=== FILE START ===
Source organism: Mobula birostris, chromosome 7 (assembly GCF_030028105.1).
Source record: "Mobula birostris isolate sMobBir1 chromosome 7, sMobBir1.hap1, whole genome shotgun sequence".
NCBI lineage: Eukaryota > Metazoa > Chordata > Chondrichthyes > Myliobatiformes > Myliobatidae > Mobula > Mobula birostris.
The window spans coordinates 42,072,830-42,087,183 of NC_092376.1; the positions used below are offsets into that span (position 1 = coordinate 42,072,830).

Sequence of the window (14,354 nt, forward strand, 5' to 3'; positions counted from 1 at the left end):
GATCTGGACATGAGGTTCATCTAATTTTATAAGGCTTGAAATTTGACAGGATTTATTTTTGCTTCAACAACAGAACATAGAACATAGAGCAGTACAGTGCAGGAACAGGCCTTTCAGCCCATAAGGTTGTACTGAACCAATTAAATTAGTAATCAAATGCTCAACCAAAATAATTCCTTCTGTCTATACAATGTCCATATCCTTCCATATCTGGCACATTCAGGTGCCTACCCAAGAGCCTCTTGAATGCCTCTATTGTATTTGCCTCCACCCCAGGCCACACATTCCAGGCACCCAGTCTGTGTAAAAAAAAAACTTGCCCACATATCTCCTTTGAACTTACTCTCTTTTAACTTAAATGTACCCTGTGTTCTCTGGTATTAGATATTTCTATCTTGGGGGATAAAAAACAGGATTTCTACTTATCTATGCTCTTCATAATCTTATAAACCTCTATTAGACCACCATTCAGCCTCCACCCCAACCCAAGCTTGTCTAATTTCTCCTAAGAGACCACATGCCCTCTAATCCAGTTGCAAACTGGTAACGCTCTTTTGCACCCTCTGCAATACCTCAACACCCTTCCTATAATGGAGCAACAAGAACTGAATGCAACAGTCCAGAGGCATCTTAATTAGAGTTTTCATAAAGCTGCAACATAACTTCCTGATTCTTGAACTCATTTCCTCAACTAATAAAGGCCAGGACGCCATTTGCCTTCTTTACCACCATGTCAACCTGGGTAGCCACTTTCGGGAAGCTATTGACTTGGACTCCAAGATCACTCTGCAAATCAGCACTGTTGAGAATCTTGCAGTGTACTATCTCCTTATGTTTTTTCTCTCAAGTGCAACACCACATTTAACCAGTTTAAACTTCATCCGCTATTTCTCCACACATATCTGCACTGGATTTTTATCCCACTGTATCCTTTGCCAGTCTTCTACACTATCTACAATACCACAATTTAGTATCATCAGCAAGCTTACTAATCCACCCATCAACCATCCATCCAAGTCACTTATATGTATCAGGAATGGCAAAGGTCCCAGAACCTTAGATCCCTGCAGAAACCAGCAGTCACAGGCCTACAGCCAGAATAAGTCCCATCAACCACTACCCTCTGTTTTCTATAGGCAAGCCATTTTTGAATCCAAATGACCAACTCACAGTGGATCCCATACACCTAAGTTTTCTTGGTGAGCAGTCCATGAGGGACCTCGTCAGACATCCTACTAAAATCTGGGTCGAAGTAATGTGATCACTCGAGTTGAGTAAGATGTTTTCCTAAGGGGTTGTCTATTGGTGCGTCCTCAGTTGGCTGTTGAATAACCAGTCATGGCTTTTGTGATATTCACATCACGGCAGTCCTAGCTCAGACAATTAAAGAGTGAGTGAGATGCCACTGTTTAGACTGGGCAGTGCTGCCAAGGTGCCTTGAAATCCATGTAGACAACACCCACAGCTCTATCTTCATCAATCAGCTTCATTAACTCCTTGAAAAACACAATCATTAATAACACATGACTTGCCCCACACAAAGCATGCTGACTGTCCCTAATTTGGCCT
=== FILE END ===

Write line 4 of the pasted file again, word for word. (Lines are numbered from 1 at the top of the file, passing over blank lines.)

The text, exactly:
The window spans coordinates 42,072,830-42,087,183 of NC_092376.1; the positions used below are offsets into that span (position 1 = coordinate 42,072,830).